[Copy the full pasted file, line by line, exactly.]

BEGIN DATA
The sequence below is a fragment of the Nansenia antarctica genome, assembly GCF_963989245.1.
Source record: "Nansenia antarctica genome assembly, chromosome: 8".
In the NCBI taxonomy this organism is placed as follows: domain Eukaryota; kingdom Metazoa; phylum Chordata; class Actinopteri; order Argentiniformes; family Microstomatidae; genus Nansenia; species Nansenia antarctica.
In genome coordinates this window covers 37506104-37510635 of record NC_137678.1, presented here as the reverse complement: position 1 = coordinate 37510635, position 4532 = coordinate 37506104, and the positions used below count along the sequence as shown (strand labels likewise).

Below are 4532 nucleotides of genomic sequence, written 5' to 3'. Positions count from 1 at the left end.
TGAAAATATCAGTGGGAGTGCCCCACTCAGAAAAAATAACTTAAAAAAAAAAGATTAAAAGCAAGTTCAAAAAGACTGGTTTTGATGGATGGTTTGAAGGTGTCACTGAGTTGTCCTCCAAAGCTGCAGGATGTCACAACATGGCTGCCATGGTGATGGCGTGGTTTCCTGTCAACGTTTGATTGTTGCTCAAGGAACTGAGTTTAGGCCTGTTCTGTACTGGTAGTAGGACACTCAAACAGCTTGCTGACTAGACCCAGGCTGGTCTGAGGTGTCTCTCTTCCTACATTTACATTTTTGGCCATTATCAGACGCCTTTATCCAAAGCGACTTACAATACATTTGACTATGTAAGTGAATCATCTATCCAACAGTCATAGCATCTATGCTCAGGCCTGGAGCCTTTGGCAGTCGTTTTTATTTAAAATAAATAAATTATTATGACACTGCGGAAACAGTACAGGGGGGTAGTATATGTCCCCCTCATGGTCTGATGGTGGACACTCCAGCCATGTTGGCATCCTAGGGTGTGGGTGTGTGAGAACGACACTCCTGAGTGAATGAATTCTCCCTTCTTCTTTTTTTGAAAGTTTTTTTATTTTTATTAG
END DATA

The sequence below is a fragment of the Nansenia antarctica genome, assembly GCF_963989245.1.
Source record: "Nansenia antarctica genome assembly, chromosome: 8".
In the NCBI taxonomy this organism is placed as follows: domain Eukaryota; kingdom Metazoa; phylum Chordata; class Actinopteri; order Argentiniformes; family Microstomatidae; genus Nansenia; species Nansenia antarctica.
In genome coordinates this window covers 37506104-37510635 of record NC_137678.1, presented here as the reverse complement: position 1 = coordinate 37510635, position 4532 = coordinate 37506104, and the positions used below count along the sequence as shown (strand labels likewise).

Below are 4532 nucleotides of genomic sequence, written 5' to 3'. Positions count from 1 at the left end.
TGAAAATATCAGTGGGAGTGCCCCACTCAGAAAAAATAACTTAAAAAAAAAAGATTAAAAGCAAGTTCAAAAAGACTGGTTTTGATGGATGGTTTGAAGGTGTCACTGAGTTGTCCTCCAAAGCTGCAGGATGTCACAACATGGCTGCCATGGTGATGGCGTGGTTTCCTGTCAACGTTTGATTGTTGCTCAAGGAACTGAGTTTAGGCCTGTTCTGTACTGGTAGTAGGACACTCAAACAGCTTGCTGACTAGACCCAGGCTGGTCTGAGGTGTCTCTCTTCCTACATTTACATTTTTGGCCATTATCAGACGCCTTTATCCAAAGCGACTTACAATACATTTGACTATGTAAGTGAATCATCTATCCAACAGTCATAGCATCTATGCTCAGGCCTGGAGCCTTTGGCAGTCGTTTTTATTTAAAATAAATAAATTATTATGACACTGCGGAAACAGTACAGGGGGGTAGTATATGTCCCCCTCATGGTCTGATGGTGGACACTCCAGCCATGTTGGCATCCTAGGGTGTGGGTGTGTGAGAACGACACTCCTGAGTGAATGAATTCTCCCTTCTTCTTTTTTTGAAAGTTTTTTTATTTTTATTAG